Tracing the Steps of Ethiopian Jewry on Their Way to Israel

Feb. 21 2018

Having traveled to the Ethiopian village of Ambover—once home to a significant Jewish community—accompanied by Jews who left the country for Israel as children or teenagers, Miriam Seiden describes what she learned and saw:

Our [group’s] introduction to Ethiopia was the Red Terror Martyrs’ Museum in Addis Ababa, a memorial to the victims tortured, imprisoned, and killed for their political beliefs under the Marxist Derg regime, which overthrew Haile Selassie and ruled Ethiopia from 1974 to 1987. Here we began to learn about the struggle of the Ethiopian people and the cruelty they endured. . . .

In the Ambover synagogue, which remains intact thanks to private donors, we were spellbound by the emotional story that Belaynesh Zevadia, [who left the village for Israel when she was thirteen], shared of her brother Yosef’s three-year imprisonment for teaching Hebrew. Her father, the village kes (the Ethiopian Jewish equivalent of a rabbi), lived in the synagogue most of that time, sleeping on the floor and praying that his son would be released.

[We also attempted] to walk in the footsteps of those who escaped through the Semien Mountains to Sudan [in 1984, from which they were airlifted to safety by Israel]. Children and elders had marched alongside their families, trying to avoid loose stones on the trails. Some died over the course of their long journey, a proper burial all but impossible, and babies were born in this rugged but stunning mountain range.

Read more at New Jersey Jewish News

More about: Ethiopia, Ethiopian Jews, History & Ideas, Israeli history, Sudan

To Undermine Russian and Iranian Influence in Syria, the U.S. Must Go on the Offensive

March 22 2018

When Iranian-lead, pro-Assad forces attacked U.S. allies in Syria last month, they found themselves quickly overwhelmed by American firepower. The incident, writes Tony Badran, makes clear that the U.S. has the capability to push back against the Damascus-Tehran-Moscow axis. By taking a more aggressive approach while working closely with Israel, Badran argues, Washington can at once prevent Russia and Iran from cementing their control of Syria and avoid getting drawn into a wider conflict:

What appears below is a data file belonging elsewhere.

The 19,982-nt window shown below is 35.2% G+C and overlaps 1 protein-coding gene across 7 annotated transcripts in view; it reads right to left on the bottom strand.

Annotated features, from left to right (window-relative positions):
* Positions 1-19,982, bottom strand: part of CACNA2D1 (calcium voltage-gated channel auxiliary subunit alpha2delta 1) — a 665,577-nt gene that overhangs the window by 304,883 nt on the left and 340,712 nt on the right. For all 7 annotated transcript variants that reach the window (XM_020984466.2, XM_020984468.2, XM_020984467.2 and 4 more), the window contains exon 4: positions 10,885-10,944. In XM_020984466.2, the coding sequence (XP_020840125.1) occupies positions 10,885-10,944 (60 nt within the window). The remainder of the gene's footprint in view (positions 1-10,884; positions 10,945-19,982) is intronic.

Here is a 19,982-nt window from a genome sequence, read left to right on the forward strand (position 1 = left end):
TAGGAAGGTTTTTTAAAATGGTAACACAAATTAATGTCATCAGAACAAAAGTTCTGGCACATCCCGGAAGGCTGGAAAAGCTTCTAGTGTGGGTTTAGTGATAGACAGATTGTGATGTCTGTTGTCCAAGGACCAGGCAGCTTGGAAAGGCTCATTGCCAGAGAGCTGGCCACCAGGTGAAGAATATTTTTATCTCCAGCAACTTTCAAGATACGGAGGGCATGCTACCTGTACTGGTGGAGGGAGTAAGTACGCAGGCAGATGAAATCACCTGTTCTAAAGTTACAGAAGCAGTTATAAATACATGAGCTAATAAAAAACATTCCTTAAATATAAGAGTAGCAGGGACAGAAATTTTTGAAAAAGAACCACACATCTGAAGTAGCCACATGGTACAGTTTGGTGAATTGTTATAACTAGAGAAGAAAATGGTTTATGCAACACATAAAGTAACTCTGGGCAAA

Israeli assets can augment U.S. capabilities considerably. A few days after the skirmish in Deir Ezzour in February, Iran flew a drone into Israeli air space. Israel responded by destroying the Iranian command center at the Tiyas military air base near Palmyra, and then proceeded to bomb a large number of Iranian and Assad-regime targets. The episode again underscored the vulnerability of Iran, to say nothing of the brittle Assad regime. Close coordination with Israel to expand this ongoing targeting campaign against Iranian and Hizballah infrastructure, senior cadres, and logistical routes, and amplifying it with U.S. assets in the region, would have a devastating effect on Iran’s position in Syria.

By going on the offensive, the U.S. will also strengthen Israel’s hand with Russia, reducing Jerusalem’s need to petition the Kremlin and thereby diminishing Moscow’s ability to position itself as an arbiter on Israeli security. For instance, instead of haggling with Russia to obtain its commitment to keep Iran five or seven kilometers away from the Israeli border, the U.S. could adopt the Israeli position on Iran’s entrenchment in Syria and assist Israel in enforcing it. Such a posture would have a direct effect on another critical ally, Jordan, whose role is of high importance in southern Syria and in the U.S. zone in the east.

Assad and Iran are the scaffolding on which the Russian position stands. Targeting them, therefore, undercuts Moscow and reduces its leverage. By merely forcing Russia to respect Israeli and Jordanian needs on the border, the U.S. would undermine Russia’s attempt, more generally, to leverage its position in Syria to make headway into the U.S. alliance system. In addition to adopting a more offensive military posture, the U.S. should also intensify the economic chokehold on Assadist Syria.

Read more at Caravan

More about: Hizballah, Iran, Israeli Security, Politics & Current Affairs, Russia, Syrian civil war, U.S. Foreign policy